Models continue to be quite similar in their forecast of the evolution of the large-scale pattern through the weekend, so the smaller scale details will become important re what happens when and where. The forecast above is from the 06 UTC WRF-GFS forecast run at Atmo and is for total precipitation through 11:00 am MST on Sunday the 19th. The event is widespread for Arizona, but the model forecasts a considerable minimum over much of Pima County, with the Sky Islands of southeast Arizona capturing the heavier precipitation.
The 10-m wind forecast (below) indicates very strong, south-southeasterly winds at 02:00 pm on Saturday the 18th. These winds are downslope from the higher terrain along the Borderlands and appear to be the primary factor producing the donut hole in the precipitation pattern. The forecast sounding for Tucson (2nd below) shows a deep, dry boundary layer at the same time, with only a fairly shallow layer producing rainfall. The depth of vertical motion above the downslope winds will be very important as the event develops - deeper vertical motion below 500 mb favoring higher rainfall.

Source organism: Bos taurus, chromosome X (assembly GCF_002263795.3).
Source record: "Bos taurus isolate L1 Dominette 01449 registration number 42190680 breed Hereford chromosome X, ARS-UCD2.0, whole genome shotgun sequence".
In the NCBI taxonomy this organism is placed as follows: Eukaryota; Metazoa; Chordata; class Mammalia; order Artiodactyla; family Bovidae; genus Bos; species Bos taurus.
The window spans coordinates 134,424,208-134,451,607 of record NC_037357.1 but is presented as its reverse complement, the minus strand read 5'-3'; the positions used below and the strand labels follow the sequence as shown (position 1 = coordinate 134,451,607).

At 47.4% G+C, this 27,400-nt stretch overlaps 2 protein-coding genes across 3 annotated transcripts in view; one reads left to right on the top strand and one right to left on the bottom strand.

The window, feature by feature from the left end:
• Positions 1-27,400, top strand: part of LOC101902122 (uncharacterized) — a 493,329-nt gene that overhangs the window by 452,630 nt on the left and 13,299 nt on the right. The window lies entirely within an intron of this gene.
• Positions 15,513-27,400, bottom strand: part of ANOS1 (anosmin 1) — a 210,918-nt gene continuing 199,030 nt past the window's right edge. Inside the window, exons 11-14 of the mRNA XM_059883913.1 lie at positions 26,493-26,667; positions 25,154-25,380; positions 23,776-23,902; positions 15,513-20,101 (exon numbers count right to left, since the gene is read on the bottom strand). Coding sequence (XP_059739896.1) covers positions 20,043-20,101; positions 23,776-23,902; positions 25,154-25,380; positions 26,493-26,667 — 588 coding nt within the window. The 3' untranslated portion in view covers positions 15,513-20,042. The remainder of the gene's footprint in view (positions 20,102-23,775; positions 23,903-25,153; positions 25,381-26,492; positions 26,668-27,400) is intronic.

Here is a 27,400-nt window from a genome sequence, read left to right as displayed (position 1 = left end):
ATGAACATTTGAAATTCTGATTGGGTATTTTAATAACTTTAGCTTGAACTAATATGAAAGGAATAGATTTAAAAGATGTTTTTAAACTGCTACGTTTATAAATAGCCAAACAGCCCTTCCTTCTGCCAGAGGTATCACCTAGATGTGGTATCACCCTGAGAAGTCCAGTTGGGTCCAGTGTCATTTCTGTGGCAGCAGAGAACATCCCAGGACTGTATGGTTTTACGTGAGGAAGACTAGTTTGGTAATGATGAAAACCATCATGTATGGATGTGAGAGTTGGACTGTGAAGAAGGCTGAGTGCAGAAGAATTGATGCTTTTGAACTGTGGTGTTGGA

I also took a look at the total precipitation forecast from the 00 UTC WRF-GFS forecast, on the 5.4 km grid, and forecast above is of total event precipitation through noon on Monday, February 20th. Not much difference for Arizona in this forecast. The amounts of precipitation in California, however, are very significant. The structural failures at Oroville Dam have the state rushing to draw down the reservoir as quickly as possible, before the heavy precipitation begins with this event. The WRF-GFS forecasts extreme amounts above the dam (location shown below).
The model also forecasts very heavy amounts of rainfall in the northern portions of the LA Basin, across the Santa Barbara and Santa Maria areas and well north up the coast, reflecting the unusual influx of high moisture from the south-southeast. Much of southern California is under Flash Flood Watches as the event approaches.